Wood blinds and curtains can also help keep heat from escaping. A rolled-up towel over a drafty window will work in a pinch. New windows and doors can be a pricey investment, but they will help you save money on energy in the long run.
3. Appliance Woes
Your washer and dryer can use a lot of heat in colder months. Try washing and drying only full loads and using cold water cycles as much as possible. If possible, try drying your clothes on a line in the bathroom.
Don’t keep your refrigerator and freezer too cold, as this is a big waste of energy. The right temperatures are between thirty-seven and forty degrees Farenheight for fresh food, and five degrees for the freezer section.
Organize your shelves so that there is enough air to flow around your fridge. Too many items will reduce air circulation and reduce the appliance’s efficiency. Put your fridge in the coolest part of the kitchen and keep it away from heat sources such as your stove.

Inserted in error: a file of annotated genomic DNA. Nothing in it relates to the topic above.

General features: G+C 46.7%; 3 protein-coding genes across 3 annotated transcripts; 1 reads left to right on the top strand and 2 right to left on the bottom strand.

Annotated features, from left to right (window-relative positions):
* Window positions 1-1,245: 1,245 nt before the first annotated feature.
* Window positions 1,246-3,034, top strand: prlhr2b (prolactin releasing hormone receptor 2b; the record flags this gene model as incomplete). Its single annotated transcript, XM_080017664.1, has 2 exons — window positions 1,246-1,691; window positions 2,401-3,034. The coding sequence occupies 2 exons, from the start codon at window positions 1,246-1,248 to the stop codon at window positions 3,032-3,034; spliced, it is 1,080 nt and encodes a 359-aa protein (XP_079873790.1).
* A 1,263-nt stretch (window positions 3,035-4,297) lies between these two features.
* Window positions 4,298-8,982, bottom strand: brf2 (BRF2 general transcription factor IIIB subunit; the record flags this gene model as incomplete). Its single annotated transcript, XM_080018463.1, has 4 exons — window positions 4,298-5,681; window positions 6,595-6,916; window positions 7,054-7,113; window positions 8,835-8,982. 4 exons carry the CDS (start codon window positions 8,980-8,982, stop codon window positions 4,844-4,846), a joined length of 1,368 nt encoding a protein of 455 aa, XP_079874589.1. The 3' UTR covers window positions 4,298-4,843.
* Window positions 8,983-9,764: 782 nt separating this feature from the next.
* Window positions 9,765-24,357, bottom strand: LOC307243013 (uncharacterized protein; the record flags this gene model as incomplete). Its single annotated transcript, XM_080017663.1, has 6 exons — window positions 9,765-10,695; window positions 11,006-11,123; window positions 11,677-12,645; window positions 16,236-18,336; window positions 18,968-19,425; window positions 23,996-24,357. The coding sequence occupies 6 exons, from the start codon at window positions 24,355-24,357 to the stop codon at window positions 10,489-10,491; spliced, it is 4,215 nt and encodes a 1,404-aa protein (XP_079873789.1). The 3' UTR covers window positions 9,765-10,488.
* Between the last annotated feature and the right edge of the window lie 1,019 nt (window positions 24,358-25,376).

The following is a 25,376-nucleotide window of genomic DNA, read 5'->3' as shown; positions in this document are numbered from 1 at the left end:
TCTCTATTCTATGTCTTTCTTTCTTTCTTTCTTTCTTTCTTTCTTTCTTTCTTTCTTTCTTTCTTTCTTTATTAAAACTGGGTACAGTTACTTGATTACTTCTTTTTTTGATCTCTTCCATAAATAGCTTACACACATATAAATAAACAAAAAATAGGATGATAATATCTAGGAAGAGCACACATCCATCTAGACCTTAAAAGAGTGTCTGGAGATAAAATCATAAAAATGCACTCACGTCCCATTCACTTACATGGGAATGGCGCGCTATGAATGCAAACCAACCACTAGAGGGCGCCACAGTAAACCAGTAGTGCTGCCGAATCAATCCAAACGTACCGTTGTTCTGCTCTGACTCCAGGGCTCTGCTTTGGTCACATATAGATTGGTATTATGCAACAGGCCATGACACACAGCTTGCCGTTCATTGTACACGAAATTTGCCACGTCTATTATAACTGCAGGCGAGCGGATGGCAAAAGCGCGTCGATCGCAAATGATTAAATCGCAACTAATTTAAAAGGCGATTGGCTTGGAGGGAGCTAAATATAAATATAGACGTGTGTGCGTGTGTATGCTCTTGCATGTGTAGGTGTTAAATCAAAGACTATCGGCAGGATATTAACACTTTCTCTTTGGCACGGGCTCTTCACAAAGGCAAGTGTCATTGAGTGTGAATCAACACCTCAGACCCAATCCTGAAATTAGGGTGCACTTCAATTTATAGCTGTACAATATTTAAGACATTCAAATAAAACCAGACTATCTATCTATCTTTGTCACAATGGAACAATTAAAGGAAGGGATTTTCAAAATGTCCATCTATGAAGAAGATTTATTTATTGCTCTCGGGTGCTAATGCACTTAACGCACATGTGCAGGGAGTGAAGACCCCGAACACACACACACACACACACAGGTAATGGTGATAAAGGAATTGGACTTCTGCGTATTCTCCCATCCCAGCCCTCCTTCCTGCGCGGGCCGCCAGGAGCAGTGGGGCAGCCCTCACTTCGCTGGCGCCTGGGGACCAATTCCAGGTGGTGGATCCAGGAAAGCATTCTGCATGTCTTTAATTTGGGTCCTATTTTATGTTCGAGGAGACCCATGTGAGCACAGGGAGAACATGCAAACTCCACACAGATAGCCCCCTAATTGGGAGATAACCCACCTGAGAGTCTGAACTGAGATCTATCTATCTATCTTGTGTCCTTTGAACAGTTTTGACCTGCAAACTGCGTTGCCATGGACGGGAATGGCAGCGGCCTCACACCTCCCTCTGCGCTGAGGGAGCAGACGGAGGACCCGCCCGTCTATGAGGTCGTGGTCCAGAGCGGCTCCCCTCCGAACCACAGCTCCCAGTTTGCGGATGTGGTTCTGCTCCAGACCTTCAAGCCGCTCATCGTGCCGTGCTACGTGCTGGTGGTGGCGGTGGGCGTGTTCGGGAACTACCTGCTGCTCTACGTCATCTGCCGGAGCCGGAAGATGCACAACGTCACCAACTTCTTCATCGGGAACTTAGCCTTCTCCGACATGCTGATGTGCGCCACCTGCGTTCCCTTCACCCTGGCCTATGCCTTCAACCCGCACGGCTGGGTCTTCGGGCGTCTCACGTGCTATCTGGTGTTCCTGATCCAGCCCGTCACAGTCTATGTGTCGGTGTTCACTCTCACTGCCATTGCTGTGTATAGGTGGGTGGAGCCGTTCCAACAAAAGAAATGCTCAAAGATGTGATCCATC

Defrost food before you microwave or bake it to save on energy. If you are using an electric oven, try turning it off fifteen minutes before cooking time is complete and the food will continue cooking at the set temperature as long as the oven door is not open.
Keep your range at the lowest possible setting on your stove. Keep pots and pans covered to prevent further heat loss.
When heating water on your stove, use only the amount you need. Try not to waste heat on the water that is going to get thrown away.
Try using the “economy mode” on your dishwasher as much as possible. Only run it when it gets full.